Humans may not be able to handle as much heat as scientists thought

More than 2,000 people dead from extreme heat and wildfires raging in Portugal and Spain. High temperature records shattered from England to Japan. Overnights that fail to mesin destilasi mini cool.

Brutal heat waves are quickly becoming the hallmark of the summer of 2022.

And even as climate change continues to crank up the temperature, scientists are working fast to understand the limits of humans’ resilience to heat extremes. Recent research suggests that heat stress tolerance in people may be lower than previously thought. If true, millions more people could be at risk of succumbing to dangerous temperatures sooner than expected.

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“Bodies are capable of acclimating over a period of time” to temperature changes, says Vivek Shandas, an environmental planning and climate adaptation researcher at Portland State University in Oregon. Over geologic time, there have been many climate shifts that humans have weathered, Shandas says. “[But] we’re in a time when these shifts are happening much more quickly.”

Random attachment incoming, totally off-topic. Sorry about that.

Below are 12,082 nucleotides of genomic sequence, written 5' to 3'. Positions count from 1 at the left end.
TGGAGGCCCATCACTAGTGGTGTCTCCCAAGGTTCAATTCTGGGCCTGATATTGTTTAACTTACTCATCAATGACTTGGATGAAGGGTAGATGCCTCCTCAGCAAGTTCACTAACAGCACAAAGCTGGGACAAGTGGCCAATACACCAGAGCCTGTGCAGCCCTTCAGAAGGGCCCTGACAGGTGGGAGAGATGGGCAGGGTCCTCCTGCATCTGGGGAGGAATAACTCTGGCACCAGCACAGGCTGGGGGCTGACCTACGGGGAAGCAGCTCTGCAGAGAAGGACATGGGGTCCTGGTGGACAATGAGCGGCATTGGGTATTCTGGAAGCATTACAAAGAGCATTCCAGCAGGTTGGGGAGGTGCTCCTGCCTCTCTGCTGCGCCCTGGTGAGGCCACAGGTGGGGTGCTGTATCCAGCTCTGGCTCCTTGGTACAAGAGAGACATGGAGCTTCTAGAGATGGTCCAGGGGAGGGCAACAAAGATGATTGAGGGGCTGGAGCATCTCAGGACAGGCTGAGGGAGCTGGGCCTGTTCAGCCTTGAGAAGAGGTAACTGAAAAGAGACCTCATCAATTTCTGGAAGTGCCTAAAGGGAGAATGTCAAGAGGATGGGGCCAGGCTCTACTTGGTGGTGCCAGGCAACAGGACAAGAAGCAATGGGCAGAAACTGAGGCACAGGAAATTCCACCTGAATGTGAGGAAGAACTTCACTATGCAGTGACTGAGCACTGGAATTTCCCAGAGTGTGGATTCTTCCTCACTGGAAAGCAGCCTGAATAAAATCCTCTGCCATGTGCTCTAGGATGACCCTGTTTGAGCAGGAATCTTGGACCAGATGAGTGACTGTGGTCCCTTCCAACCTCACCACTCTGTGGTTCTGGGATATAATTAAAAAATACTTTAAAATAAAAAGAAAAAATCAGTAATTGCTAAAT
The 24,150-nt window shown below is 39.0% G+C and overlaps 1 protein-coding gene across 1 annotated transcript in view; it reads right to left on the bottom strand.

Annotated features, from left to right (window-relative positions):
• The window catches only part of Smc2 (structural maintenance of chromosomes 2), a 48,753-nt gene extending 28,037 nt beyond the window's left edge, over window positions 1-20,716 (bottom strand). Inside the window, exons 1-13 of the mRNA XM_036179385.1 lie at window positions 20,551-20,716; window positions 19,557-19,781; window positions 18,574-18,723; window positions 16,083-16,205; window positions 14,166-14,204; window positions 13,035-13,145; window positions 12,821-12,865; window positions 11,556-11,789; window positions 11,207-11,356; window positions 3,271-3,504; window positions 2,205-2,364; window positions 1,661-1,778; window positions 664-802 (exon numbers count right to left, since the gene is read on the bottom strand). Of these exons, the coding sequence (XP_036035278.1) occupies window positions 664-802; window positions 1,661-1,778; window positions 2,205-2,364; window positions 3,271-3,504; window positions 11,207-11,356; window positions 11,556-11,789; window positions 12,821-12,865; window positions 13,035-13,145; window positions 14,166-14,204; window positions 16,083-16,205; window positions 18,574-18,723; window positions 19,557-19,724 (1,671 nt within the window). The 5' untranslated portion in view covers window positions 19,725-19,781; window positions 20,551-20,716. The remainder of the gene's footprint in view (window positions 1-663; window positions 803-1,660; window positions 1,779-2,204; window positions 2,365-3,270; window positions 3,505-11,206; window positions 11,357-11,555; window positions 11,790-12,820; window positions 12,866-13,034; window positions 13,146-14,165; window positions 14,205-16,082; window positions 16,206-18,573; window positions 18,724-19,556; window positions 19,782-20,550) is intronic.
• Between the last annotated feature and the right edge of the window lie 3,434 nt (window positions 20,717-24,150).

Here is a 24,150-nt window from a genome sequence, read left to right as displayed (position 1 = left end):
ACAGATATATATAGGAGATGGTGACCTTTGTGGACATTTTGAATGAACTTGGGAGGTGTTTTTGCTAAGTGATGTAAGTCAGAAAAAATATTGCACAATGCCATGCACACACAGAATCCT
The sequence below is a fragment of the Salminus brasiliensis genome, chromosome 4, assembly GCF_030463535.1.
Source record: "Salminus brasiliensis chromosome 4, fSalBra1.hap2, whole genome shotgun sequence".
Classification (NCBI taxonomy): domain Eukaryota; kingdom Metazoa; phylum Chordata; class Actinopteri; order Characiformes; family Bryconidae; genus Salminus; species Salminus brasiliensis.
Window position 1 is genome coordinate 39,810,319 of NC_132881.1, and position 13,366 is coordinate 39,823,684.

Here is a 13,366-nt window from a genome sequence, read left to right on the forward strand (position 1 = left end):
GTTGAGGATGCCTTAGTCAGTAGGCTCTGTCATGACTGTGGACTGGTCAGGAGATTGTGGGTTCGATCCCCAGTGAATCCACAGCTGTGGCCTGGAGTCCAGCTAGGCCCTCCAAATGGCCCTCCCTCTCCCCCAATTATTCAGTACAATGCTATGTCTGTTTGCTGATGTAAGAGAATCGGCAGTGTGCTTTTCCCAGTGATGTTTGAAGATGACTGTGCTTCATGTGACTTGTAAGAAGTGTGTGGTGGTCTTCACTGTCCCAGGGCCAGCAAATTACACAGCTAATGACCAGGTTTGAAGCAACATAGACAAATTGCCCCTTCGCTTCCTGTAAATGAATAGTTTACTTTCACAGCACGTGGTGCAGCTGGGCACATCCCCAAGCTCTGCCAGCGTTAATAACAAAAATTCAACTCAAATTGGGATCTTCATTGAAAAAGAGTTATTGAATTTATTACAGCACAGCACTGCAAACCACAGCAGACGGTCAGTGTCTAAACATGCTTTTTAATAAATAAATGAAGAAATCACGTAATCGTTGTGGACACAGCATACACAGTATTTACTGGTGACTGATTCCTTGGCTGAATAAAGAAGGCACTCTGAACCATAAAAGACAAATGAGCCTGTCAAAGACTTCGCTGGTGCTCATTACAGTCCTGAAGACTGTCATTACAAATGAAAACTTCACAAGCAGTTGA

Just halfway through 2022, heat waves have already ravaged many countries. The heat arrived early in southern Asia: In April, Wardha, India, saw a high of 45° Celsius (113° Fahrenheit); in Nawabshah, Pakistan, in May recorded temperatures rose to 49.5° C (121.1° F).

Extreme heat alerts blared across Europe beginning in June and continuing through July, the rising temperatures exacerbating drought and sparking wildfires. The United Kingdom shattered its hottest-ever record July 19 when temperatures reached 40.3° C in the English village of Coningsby. The heat fueled fires in France, forcing thousands to evacuate from their homes.

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